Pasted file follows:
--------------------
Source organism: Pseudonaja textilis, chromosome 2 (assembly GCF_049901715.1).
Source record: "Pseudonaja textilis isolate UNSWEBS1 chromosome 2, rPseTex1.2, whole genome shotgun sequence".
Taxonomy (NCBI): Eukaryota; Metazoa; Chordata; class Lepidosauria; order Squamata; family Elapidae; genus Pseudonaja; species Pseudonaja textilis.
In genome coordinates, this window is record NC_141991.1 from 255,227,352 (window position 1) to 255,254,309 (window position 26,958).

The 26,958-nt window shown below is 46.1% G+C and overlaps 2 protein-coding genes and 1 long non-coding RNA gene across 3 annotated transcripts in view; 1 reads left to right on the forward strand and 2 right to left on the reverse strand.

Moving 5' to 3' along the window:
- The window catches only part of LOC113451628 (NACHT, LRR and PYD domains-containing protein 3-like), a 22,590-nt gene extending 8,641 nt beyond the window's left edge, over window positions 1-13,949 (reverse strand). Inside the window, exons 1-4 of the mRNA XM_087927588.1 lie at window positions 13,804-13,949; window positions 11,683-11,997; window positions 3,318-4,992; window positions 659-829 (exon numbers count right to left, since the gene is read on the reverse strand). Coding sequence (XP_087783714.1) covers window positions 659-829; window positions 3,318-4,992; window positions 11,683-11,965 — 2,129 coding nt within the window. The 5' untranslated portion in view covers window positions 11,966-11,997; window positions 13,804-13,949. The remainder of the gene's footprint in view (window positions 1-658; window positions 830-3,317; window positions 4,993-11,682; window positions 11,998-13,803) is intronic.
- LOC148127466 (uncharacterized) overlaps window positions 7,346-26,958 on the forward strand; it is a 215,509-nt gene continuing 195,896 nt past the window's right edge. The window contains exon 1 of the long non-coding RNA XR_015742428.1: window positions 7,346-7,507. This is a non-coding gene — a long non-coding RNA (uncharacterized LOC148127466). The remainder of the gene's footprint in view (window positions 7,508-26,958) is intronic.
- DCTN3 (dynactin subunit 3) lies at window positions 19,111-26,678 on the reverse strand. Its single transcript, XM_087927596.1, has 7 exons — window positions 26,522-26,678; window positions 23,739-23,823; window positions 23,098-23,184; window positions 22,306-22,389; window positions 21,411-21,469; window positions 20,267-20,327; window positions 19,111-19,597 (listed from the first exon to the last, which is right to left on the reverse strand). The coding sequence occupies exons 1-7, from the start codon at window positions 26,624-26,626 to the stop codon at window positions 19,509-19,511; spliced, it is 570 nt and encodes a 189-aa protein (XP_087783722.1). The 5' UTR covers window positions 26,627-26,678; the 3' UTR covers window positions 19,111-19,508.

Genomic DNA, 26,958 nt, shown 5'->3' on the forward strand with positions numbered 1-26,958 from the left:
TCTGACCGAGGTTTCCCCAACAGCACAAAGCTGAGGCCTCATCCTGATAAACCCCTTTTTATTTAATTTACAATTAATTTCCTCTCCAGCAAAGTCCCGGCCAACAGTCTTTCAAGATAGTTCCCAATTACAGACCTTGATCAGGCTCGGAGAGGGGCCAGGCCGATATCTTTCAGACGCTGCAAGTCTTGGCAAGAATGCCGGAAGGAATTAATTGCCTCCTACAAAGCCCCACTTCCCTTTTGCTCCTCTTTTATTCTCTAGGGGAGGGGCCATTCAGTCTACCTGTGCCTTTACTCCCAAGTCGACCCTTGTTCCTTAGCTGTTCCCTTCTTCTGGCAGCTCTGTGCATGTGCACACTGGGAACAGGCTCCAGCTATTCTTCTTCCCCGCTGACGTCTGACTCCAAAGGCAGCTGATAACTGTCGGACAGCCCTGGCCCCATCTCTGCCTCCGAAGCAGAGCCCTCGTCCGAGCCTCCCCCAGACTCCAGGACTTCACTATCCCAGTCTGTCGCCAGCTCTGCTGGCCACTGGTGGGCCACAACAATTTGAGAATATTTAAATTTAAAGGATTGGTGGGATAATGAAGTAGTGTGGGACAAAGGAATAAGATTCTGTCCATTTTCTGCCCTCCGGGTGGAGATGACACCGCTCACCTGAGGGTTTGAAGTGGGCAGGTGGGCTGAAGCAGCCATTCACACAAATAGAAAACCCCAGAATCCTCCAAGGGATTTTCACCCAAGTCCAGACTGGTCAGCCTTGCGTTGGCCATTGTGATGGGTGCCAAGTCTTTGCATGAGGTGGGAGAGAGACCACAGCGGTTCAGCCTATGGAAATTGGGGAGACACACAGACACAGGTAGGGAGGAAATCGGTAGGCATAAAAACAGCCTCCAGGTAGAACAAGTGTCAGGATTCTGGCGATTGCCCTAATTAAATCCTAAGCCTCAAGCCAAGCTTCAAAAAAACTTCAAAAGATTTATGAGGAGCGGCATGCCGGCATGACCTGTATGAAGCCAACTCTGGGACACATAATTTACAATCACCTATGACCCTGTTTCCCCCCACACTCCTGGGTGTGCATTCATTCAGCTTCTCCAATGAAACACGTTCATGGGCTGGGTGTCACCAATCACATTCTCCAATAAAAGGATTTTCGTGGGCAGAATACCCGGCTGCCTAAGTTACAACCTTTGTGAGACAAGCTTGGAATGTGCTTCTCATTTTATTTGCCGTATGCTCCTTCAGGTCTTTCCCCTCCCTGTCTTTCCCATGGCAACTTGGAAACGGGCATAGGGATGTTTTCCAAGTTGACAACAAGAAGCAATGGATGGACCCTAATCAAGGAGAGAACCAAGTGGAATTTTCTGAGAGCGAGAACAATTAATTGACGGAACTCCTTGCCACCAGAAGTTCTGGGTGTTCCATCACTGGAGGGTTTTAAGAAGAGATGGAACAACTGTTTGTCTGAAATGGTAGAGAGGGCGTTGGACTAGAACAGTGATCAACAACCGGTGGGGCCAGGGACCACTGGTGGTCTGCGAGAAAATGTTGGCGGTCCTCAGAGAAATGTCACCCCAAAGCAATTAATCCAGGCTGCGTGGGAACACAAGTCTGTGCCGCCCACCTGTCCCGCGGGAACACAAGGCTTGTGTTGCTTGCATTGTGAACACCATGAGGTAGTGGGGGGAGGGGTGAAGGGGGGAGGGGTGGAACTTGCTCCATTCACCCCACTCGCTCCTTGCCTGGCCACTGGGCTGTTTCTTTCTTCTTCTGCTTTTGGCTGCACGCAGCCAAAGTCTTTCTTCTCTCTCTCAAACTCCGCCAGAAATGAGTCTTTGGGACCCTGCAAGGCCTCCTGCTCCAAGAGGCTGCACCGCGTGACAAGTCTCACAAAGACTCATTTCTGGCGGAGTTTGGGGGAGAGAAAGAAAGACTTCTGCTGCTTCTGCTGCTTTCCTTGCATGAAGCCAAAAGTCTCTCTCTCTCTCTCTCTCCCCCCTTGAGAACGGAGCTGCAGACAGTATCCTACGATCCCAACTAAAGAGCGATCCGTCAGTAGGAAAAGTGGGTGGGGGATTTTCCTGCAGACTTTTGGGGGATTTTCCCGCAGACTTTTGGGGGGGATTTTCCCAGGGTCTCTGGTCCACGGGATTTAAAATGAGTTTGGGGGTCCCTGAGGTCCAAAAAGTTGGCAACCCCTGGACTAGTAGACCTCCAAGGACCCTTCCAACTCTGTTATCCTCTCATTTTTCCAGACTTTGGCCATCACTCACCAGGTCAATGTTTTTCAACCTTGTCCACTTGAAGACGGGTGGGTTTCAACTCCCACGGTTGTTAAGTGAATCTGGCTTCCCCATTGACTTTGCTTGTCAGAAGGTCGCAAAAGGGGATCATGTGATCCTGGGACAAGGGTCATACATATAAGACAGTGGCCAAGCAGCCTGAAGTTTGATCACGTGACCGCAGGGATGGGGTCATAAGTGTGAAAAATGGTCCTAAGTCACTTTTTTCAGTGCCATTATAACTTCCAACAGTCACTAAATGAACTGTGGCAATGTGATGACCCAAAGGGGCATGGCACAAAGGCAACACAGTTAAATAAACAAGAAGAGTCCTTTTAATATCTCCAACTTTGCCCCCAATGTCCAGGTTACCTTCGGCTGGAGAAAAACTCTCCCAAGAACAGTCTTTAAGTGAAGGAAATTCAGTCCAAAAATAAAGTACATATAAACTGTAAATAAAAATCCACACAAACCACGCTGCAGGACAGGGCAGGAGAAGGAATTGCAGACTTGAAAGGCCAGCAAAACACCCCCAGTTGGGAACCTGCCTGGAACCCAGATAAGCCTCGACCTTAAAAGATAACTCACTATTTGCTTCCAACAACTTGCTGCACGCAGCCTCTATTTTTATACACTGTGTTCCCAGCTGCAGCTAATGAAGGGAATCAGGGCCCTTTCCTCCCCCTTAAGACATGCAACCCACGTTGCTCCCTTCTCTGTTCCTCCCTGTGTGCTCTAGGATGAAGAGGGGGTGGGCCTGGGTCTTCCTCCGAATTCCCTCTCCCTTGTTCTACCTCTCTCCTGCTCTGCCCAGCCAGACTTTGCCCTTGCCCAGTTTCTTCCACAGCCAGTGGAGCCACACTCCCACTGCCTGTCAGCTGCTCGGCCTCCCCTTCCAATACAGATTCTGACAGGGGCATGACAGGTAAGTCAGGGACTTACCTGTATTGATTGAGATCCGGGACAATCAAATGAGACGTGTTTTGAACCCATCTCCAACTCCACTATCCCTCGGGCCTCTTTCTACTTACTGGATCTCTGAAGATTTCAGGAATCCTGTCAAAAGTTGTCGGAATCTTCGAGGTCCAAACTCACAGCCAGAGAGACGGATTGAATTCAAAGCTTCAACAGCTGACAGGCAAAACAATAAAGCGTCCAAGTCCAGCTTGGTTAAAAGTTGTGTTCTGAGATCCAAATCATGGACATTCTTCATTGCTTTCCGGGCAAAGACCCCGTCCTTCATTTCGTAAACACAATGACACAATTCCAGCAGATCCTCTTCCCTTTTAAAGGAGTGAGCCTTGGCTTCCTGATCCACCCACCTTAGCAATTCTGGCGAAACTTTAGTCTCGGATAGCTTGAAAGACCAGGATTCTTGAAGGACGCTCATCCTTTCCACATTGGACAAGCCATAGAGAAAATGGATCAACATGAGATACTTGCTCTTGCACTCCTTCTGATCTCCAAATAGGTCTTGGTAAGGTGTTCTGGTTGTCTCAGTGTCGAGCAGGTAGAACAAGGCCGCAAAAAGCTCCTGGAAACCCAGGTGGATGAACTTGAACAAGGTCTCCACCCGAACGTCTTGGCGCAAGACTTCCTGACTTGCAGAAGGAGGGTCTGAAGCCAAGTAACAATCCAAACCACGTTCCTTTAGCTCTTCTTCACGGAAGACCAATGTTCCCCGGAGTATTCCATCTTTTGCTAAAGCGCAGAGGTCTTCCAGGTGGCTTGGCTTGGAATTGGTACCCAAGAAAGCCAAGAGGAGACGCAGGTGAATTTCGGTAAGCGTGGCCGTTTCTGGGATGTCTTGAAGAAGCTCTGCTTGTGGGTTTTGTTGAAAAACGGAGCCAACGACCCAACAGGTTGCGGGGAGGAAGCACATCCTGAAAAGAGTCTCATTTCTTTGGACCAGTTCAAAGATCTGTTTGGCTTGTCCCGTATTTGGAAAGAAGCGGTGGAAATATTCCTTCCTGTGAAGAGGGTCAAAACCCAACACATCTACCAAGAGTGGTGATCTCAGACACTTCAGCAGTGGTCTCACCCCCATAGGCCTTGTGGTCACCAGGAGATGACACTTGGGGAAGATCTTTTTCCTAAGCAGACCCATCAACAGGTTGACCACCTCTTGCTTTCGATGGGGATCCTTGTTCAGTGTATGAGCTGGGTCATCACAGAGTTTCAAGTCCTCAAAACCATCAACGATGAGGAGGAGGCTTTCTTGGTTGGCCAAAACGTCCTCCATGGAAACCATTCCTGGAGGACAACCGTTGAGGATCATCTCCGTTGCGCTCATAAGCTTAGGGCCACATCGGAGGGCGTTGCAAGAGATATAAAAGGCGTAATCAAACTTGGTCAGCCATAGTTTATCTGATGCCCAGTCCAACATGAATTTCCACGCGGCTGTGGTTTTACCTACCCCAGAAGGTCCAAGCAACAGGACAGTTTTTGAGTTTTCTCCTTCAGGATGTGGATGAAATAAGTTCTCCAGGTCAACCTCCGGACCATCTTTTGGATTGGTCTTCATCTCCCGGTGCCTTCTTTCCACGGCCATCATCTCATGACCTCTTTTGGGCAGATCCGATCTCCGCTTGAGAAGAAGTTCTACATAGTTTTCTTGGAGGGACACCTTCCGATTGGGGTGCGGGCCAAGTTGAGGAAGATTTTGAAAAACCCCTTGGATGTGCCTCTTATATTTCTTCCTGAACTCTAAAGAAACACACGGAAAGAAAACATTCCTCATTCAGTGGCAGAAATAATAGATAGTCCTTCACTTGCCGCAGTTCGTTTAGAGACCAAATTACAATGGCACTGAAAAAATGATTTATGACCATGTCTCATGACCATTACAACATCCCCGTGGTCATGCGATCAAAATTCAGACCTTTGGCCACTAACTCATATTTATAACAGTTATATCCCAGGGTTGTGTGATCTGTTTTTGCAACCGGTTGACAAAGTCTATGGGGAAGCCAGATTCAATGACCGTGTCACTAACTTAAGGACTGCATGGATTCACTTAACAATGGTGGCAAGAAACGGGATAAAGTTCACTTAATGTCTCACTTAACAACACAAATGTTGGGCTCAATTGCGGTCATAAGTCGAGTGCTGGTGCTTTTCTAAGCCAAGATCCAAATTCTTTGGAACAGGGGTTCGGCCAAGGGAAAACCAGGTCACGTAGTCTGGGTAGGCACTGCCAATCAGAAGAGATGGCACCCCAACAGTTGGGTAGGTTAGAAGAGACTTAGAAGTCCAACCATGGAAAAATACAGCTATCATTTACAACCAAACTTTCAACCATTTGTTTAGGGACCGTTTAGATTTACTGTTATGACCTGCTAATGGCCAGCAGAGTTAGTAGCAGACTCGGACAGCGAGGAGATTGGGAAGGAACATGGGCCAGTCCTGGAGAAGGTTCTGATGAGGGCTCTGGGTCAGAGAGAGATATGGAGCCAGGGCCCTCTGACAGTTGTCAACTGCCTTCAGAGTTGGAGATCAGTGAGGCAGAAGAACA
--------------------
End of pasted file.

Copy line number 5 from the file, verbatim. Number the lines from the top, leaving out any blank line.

The 26,958-nt window shown below is 46.1% G+C and overlaps 2 protein-coding genes and 1 long non-coding RNA gene across 3 annotated transcripts in view; 1 reads left to right on the forward strand and 2 right to left on the reverse strand.